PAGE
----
DURHAM, N.C. -- Exposure to air pollution on city streets is enough to counter the beneficial health effects of exercise in adults over 60, according to a new study led by scientists at Imperial College London and Duke University.
The findings, published Dec. 5 in The Lancet, show that short-term exposure to traffic exhaust on a busy street can cancel out the positive effects a two-hour stroll would otherwise have on older adults' heart and lungs.
This is the first study to document these negative effects on healthy people as well as those with pre-existing cardiorespiratory conditions such as chronic obstructive pulmonary disease (COPD) or coronary heart disease.
"This adds to the growing body of evidence showing the negative cardiovascular and respiratory impacts of even a short, two-hour exposure to motor traffic pollution," said Junfeng "Jim" Zhang, professor of global and environmental health at Duke. "It highlights the need for stricter air quality limits and better traffic-control measures in our cities."
"Combined with evidence from other recent studies, our findings underscore that we can't really tolerate the levels of air pollution that we currently find on our busy streets," said Fan Chung, professor of respiratory medicine and head of experimental studies medicine at the National Heart & Lung Institute at Imperial College.
Because the research also showed that volunteers who walked for two hours in a large city park -- away from direct exposure to street-side traffic fumes -- experienced significant improvements in lung and vascular functions, "we call for greater access to urban green spaces for people to exercise," Zhang added.
To conduct the study, the researchers recruited 119 volunteers over the age of 60 who were either healthy, had stable COPD, or stable ischemic heart disease. Volunteers walked for two hours midday at one of two London locations: in a relatively quiet part of Hyde Park or along a busy section of Oxford Street, where pollution -- including black carbon, nitrogen dioxide and fine particulate matter from diesel exhaust fumes -- regularly exceeds air quality limits set by the World Health Organization. Physical measurements taken before and after the walks revealed the effects activity had on each volunteer's cardiopulmonary health, including lung capacity, blood pressure, blood flow and arterial stiffness.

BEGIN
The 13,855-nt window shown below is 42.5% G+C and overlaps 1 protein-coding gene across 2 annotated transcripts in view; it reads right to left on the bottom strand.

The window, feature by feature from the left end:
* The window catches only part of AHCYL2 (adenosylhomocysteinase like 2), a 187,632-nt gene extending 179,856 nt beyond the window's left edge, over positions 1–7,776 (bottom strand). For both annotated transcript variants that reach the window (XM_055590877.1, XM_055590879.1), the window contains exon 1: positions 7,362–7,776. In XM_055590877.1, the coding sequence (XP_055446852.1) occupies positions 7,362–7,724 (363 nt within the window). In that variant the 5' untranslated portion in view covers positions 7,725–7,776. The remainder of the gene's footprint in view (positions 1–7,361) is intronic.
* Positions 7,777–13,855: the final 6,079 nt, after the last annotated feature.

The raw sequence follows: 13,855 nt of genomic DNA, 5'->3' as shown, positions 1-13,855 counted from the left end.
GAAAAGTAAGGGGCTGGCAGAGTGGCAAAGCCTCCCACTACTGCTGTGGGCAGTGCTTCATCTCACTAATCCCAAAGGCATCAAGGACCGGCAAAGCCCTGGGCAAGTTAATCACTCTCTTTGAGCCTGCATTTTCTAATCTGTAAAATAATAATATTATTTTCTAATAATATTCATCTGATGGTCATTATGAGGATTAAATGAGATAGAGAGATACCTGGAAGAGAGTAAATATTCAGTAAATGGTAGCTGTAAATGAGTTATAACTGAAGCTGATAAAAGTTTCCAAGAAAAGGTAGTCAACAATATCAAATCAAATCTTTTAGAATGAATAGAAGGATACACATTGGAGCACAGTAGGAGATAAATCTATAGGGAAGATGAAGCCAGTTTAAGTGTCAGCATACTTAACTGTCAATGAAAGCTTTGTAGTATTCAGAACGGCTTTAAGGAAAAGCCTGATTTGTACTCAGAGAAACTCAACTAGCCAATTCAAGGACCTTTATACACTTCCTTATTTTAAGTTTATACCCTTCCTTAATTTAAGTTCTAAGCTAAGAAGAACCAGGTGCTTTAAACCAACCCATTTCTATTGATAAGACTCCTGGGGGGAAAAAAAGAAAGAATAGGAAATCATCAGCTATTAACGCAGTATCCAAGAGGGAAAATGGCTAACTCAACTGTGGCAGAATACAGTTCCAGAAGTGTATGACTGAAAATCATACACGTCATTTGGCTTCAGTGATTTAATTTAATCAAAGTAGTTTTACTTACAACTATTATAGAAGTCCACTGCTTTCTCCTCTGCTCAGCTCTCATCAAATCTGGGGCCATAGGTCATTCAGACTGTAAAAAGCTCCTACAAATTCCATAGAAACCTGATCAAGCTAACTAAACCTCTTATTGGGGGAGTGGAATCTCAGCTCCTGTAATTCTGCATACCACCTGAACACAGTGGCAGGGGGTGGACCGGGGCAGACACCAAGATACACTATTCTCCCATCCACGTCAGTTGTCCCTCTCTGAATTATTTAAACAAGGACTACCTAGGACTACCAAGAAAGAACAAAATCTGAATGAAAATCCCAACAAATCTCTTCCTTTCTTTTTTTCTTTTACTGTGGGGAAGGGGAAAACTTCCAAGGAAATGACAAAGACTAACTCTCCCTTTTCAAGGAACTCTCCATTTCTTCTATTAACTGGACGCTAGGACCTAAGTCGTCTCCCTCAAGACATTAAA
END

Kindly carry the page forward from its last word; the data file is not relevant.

Following a stroll in Hyde Park, volunteers' lung capacity improved significantly within the first hour and this improvement lasted for more than 24 hours in many cases. By comparison, a walk along Oxford Street led to a smaller increase during the first hours and no increase later.
Walking in Hyde Park reduced arterial stiffness by more than 24 percent in healthy and COPD volunteers and more than 19 percent in heart disease patients. Walks along Oxford Street yielded much smaller gains. Healthy volunteers experienced a maximum reduction in arterial stiffness of just 4.6 percent; COPD patients saw a 16 percent reduction; and those with heart disease saw an 8.6 percent reduction.
The researchers noted that stress could account for some of the physiological differences seen between the two settings, with the increased noise and activity of Oxford Street having an effect. They also noted that patients with heart disease who took medication to improve their cardiovascular health experienced less severe effects following exposure to the pollution. The medication had a stabilizing effect.
"For many people, such as the elderly or those with chronic disease, the only exercise they very often can do is to walk," Chung said. "Our study suggests that we might advise these people to walk in green spaces, away from built-up areas and pollution from traffic. But for those living in inner cities, this may be difficult to do, and there may be a cost associated with it as they have to travel further away from where they live or work."
"We need to reduce pollution so that everyone can enjoy the benefits of physical activity in any urban environment," he said.
Chung and Zhang conducted the study with colleagues at the MRC-PHE Centre for Environment and Health at Imperial College London; the NIHR Biomedical Research Unit, Royal Brompton & Harefield National Health Service Trust; Peking University; Duke Kunshan University; the MRC-PHE Centre for Environment and Health at King's College London; and Rutgers, the State University of New Jersey. Funding came from the British Heart Foundation.
Zhang holds faculty appointments at Duke's Nicholas School of the Environment and the Duke Global Health Institute, as well as Duke Kunshan University in China. Co-lead author Jicheng Gong was a postdoctoral fellow of Zhang's at Duke when the study was conducted.